Thursday, 26 May 2016

The Horned Deceiver


The Horned Deceiver appeared in several Scarfolk publications in the early 1970s, one of which we featured a few weeks ago (see here).

As followers of the traditional state religion dwindled, a gap opened in the faith market. The Horned Deceiver exploited this by targeting the lower middle-class, under-12 demographic, relying initially on playground word-of-mouth. By 1973 he had become so popular that he produced a successful range of merchandising including lunchboxes, bed sheets and wallpaper, plush dolls and black candles made from human tallow. He was a regular guest on local radio and on television where he appeared on celebrity panel quiz shows such as Celebrity Squares and Blankety Blank (see below).

Though well-liked, he eventually lost the pagan market to Mr Johnson of the Officist cult (see Discovering Scarfolk for more details) who had the enthusiastic backing of local politicians and business magnates whose families had been kidnapped and threatended by the cult.

The Horned Deceiver on Blankety Blank, BBC 1, 1979.

14 comments:

  1. I found that I needed more information, but wasn't sure where to turn.

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    1. For more information,please read again.

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  2. Seeing Wendy Craig reminded me of the time I bumped into her at a séance being held at Surrey Downs Golf Club sometime in the late 1970s. Lovely lady - who if I remember correctly worshipped the god Thanatos.

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  3. I think you may be confusing Wendy Craig with Will Butterfly, for obvious reasons. Will Butterfly was of course the presumed but never found or caught 'Panda' killer, who left his many victims up trees, hence the name, not that he killed pandas. Of course it was never proved and the presumed killer managed to slip out of Britain into some presumably rabies infested country unnoticed and has never conclusively been found or caught, as I say, made harder baby the fact that there was no photo available of Will Butterfly. In fact no other record of the events apart from this exist to this day, 1978, only three years after the vicious killing spree. Will Butterfly was thought to be a member of a local Satanic club, but other members are said to have distanced themselves from any him quickly and took legal action to do so, and denied or stopped meeting in Penge wood in full moons in the summer for orgies and animal sacrifices as they were rumoured to have done. Max Holmes on behalf of Harry Boem.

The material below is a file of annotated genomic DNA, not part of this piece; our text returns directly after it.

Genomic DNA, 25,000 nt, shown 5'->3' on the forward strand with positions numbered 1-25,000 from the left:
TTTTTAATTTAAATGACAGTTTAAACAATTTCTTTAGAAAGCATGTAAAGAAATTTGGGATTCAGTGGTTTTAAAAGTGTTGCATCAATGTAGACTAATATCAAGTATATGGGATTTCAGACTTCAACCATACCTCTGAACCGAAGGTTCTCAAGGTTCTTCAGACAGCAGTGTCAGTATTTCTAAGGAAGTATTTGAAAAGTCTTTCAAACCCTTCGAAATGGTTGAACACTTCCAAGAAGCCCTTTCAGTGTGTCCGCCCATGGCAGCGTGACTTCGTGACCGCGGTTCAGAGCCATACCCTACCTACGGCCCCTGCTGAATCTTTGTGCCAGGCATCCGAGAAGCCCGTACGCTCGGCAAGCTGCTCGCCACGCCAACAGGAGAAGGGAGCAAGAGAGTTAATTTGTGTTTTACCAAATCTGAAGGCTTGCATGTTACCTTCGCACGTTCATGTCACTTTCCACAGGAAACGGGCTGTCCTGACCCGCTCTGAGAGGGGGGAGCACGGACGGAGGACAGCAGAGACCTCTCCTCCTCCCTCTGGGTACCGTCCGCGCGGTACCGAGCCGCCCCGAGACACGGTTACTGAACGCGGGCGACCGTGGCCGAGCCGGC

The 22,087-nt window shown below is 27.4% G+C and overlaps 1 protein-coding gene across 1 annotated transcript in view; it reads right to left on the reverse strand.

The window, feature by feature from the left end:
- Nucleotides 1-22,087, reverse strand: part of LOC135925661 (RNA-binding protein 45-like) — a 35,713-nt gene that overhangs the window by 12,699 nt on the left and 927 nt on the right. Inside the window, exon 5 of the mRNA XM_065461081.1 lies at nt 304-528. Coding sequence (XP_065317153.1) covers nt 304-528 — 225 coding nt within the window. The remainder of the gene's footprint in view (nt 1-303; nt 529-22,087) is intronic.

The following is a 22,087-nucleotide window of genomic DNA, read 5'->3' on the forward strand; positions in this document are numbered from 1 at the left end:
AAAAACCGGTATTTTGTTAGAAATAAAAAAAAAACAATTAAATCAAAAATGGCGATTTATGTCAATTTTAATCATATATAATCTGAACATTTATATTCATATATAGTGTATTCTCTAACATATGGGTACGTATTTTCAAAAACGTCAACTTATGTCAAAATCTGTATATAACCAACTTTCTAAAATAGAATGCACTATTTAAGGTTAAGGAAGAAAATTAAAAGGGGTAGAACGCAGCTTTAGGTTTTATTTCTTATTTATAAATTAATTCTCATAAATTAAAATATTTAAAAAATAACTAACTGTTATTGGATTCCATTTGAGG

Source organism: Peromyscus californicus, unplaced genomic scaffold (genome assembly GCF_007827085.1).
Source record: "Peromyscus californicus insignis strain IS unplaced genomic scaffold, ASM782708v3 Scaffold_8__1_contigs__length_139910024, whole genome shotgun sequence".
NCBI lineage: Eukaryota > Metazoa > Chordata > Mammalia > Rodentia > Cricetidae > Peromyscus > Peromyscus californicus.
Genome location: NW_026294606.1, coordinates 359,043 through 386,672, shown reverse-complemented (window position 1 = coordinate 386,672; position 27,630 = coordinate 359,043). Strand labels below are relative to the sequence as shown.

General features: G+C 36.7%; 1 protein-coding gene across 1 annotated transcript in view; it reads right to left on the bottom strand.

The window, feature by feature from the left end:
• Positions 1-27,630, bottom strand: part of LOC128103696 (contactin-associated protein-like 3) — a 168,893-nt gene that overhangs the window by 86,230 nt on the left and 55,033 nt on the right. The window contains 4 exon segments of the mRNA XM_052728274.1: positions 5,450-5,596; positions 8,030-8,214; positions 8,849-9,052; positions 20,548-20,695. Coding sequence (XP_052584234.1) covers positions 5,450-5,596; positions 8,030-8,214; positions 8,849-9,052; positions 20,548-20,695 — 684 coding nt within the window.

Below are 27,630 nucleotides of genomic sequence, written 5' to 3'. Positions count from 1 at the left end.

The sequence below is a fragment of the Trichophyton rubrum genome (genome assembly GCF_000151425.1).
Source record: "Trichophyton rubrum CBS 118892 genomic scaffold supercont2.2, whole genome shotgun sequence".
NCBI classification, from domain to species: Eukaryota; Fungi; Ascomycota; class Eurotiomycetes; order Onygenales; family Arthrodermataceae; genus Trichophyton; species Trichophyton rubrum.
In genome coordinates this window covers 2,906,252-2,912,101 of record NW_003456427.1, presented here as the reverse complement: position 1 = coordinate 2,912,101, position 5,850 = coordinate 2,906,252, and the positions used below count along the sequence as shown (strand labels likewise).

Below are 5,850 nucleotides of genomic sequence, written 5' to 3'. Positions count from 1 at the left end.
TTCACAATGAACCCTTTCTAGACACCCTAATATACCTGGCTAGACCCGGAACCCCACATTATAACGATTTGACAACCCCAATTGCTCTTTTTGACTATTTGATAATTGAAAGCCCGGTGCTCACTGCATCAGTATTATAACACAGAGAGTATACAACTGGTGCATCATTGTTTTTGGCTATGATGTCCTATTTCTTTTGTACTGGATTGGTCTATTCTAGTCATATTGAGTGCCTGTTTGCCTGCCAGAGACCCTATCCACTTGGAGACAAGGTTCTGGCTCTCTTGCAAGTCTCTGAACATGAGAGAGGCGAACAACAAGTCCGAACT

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    1. Didn't Will Butterfly star in the 1972 film 'The Great Mimsy'?

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  4. And let's not forget Terry Wogan’s cheeky musical tribute to the infamous West Country wicker burnings of 1979. Number 21 in the charts and nobody batted an eyelid. “Hiding in plain sight” is what they’d call it today.

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  5. Nor should we forget the power of "Wogan's Wand". One innocent looking touch and your career would be reduced to the summer season at Pontin's.
    Kenny Everett famously bent it, a few weeks later his hands had swelled to an enormous size. He died horribly in a sex ritual with Cecil Parkinson trying to summon Aiwass, desperately trying to reverse Wogan's dark magick.

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  6. I've a pretty clear recollection that this never happened at all.

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  7. As someone who wasn't there, I agree.

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  8. Golly, we had this book. I remember my mum telling me that my gerbil had gone to die at a sabbat too far away to visit.

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  9. The HD did the caberet and Hammer circuit prior to manifestation in scarfolk. Heretics should refer to The devil rides out where it played a cameo role. Due to copyright issues it took the name Goat of Mendes. After liaison's with Hattie Jacques, Sid James and Hancock it went solo in scarfolk in preference to a guest spot on Arthur Millard's "Yus my dear" the thought of appearing with Romany filth being abhorrent.

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